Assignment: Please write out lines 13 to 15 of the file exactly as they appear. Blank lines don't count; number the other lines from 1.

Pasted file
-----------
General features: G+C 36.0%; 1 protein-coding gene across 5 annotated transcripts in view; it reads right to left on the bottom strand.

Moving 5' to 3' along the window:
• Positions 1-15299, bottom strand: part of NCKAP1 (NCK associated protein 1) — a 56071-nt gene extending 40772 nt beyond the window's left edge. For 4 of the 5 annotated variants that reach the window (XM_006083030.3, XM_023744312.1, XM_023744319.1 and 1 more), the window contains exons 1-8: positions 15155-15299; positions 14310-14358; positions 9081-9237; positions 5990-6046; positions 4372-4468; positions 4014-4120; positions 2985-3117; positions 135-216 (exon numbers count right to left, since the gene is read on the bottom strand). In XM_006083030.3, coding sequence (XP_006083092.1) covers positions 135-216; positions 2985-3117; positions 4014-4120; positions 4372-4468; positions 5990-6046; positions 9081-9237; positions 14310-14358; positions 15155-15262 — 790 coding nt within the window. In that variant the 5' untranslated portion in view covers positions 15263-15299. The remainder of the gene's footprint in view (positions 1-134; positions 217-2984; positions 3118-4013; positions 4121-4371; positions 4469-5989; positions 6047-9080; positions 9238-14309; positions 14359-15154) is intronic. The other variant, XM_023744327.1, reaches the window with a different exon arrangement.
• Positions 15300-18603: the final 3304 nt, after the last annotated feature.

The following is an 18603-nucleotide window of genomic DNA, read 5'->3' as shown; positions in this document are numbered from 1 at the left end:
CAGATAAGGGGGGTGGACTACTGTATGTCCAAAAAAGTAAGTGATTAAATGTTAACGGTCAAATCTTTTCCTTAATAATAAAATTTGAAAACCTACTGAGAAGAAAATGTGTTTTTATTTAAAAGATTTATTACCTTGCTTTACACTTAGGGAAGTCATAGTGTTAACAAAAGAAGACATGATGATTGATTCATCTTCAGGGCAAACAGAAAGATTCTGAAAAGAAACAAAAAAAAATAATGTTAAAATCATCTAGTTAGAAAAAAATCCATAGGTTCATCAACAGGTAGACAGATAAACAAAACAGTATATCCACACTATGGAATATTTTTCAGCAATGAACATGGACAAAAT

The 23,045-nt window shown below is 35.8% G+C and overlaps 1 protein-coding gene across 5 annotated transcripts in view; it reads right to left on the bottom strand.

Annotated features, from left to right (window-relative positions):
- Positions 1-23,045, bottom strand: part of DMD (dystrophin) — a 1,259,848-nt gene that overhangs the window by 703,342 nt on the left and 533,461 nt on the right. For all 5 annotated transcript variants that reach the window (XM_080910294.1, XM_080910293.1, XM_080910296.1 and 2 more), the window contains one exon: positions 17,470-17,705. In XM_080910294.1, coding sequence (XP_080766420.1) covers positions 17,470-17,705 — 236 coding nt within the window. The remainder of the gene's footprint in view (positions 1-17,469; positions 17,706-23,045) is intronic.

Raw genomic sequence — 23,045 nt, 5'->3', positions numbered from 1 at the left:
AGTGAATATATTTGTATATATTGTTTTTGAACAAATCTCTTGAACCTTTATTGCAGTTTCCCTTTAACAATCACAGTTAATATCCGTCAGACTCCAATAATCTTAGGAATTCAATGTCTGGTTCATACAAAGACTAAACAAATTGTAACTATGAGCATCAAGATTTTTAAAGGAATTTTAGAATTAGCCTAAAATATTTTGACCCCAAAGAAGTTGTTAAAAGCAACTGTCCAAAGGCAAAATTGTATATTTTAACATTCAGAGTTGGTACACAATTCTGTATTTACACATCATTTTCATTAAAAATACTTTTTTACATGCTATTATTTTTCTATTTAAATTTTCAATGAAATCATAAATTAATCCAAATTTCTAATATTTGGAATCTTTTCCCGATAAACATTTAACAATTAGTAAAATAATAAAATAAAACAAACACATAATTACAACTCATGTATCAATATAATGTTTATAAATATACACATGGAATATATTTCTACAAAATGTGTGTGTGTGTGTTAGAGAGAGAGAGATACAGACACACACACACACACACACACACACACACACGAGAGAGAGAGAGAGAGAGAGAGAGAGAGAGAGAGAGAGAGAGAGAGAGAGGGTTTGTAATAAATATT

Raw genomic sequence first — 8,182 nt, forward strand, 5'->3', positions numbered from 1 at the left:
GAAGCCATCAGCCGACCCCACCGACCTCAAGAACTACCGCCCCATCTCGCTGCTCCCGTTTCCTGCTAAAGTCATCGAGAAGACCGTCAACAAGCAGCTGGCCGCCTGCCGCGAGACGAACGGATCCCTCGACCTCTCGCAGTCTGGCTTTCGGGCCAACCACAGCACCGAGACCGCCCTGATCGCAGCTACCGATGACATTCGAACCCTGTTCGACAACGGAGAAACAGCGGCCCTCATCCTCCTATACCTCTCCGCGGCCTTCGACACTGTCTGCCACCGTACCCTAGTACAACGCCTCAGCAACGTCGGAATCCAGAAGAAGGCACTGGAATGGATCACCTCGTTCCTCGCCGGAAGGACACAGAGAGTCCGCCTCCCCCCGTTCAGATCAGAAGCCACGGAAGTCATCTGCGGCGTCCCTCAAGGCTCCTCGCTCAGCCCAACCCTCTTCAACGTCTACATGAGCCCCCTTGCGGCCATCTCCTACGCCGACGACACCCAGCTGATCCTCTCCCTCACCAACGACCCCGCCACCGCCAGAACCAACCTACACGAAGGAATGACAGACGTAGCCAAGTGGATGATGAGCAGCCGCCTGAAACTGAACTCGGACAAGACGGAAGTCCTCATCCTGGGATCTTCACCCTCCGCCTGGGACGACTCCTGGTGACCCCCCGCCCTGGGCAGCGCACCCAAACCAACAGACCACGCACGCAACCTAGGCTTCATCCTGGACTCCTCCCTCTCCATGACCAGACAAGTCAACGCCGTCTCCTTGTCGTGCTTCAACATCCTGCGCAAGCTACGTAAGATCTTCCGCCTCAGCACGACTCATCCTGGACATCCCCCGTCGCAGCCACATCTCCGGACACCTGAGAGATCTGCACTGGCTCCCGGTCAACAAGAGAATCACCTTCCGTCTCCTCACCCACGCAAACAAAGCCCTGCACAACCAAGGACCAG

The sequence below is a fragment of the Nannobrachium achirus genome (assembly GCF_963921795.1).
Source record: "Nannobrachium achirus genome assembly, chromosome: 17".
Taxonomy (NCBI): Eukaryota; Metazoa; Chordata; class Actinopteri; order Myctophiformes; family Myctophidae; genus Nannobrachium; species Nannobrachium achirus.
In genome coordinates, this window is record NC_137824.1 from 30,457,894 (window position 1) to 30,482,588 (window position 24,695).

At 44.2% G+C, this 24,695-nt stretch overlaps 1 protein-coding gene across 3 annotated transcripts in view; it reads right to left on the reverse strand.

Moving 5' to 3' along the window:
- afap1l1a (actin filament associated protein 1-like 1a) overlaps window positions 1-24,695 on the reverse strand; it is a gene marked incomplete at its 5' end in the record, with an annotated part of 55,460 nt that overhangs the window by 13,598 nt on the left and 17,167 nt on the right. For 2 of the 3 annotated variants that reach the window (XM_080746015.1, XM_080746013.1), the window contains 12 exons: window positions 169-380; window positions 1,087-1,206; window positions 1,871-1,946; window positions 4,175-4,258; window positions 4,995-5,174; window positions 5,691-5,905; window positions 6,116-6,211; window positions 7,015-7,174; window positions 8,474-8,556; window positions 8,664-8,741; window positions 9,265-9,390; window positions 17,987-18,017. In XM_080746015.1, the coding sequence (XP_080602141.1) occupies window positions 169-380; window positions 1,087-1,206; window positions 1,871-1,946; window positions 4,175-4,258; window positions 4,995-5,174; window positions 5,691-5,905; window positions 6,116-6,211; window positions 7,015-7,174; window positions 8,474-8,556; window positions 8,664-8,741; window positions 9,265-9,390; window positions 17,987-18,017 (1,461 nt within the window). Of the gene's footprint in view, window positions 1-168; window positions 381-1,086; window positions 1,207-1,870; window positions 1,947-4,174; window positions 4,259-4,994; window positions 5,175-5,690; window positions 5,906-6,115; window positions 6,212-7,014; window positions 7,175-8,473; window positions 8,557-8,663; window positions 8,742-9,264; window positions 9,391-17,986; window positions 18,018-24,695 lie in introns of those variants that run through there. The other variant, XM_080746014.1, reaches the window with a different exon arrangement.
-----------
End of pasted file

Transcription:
GAAGCCATCAGCCGACCCCACCGACCTCAAGAACTACCGCCCCATCTCGCTGCTCCCGTTTCCTGCTAAAGTCATCGAGAAGACCGTCAACAAGCAGCTGGCCGCCTGCCGCGAGACGAACGGATCCCTCGACCTCTCGCAGTCTGGCTTTCGGGCCAACCACAGCACCGAGACCGCCCTGATCGCAGCTACCGATGACATTCGAACCCTGTTCGACAACGGAGAAACAGCGGCCCTCATCCTCCTATACCTCTCCGCGGCCTTCGACACTGTCTGCCACCGTACCCTAGTACAACGCCTCAGCAACGTCGGAATCCAGAAGAAGGCACTGGAATGGATCACCTCGTTCCTCGCCGGAAGGACACAGAGAGTCCGCCTCCCCCCGTTCAGATCAGAAGCCACGGAAGTCATCTGCGGCGTCCCTCAAGGCTCCTCGCTCAGCCCAACCCTCTTCAACGTCTACATGAGCCCCCTTGCGGCCATCTCCTACGCCGACGACACCCAGCTGATCCTCTCCCTCACCAACGACCCCGCCACCGCCAGAACCAACCTACACGAAGGAATGACAGACGTAGCCAAGTGGATGATGAGCAGCCGCCTGAAACTGAACTCGGACAAGACGGAAGTCCTCATCCTGGGATCTTCACCCTCCGCCTGGGACGACTCCTGGTGACCCCCCGCCCTGGGCAGCGCACCCAAACCAACAGACCACGCACGCAACCTAGGCTTCATCCTGGACTCCTCCCTCTCCATGACCAGACAAGTCAACGCCGTCTCCTTGTCGTGCTTCAACATCCTGCGCAAGCTACGTAAGATCTTCCGCCTCAGCACGACTCATCCTGGACATCCCCCGTCGCAGCCACATCTCCGGACACCTGAGAGATCTGCACTGGCTCCCGGTCAACAAGAGAATCACCTTCCGTCTCCTCACCCACGCAAACAAAGCCCTGCACAACCAAGGACCAG

The sequence below is a fragment of the Nannobrachium achirus genome (assembly GCF_963921795.1).
Source record: "Nannobrachium achirus genome assembly, chromosome: 17".